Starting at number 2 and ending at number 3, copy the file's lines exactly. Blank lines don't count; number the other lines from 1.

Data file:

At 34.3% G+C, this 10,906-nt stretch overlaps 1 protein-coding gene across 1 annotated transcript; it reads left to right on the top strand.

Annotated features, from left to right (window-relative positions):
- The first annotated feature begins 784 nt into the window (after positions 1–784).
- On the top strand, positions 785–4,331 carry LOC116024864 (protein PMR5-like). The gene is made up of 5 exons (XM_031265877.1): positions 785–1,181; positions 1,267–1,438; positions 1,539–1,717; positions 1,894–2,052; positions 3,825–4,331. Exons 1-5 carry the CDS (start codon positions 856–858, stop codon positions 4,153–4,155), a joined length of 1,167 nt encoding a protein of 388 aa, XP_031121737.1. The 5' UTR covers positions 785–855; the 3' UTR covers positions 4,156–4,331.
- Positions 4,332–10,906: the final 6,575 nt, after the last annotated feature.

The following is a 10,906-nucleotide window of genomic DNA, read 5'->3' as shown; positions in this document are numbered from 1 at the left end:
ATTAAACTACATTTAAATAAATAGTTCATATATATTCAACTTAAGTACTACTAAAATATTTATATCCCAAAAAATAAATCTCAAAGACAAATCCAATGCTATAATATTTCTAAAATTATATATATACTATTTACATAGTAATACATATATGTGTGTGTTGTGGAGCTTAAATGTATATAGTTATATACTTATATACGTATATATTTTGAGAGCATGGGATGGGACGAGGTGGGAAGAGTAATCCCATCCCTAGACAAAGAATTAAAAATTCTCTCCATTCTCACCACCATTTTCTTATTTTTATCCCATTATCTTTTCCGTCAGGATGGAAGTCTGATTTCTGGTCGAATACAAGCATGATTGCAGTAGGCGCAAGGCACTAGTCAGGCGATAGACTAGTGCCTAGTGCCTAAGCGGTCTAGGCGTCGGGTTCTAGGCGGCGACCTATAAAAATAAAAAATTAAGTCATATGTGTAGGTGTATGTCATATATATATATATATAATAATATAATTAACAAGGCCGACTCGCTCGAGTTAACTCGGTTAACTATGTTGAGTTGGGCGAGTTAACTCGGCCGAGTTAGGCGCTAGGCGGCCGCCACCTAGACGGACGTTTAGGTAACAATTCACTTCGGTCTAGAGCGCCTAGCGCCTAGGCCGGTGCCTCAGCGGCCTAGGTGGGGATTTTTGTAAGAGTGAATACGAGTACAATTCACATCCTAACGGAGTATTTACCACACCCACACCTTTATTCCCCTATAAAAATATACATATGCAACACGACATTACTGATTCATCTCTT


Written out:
Annotated features, from left to right (window-relative positions):
- The first annotated feature begins 784 nt into the window (after positions 1–784).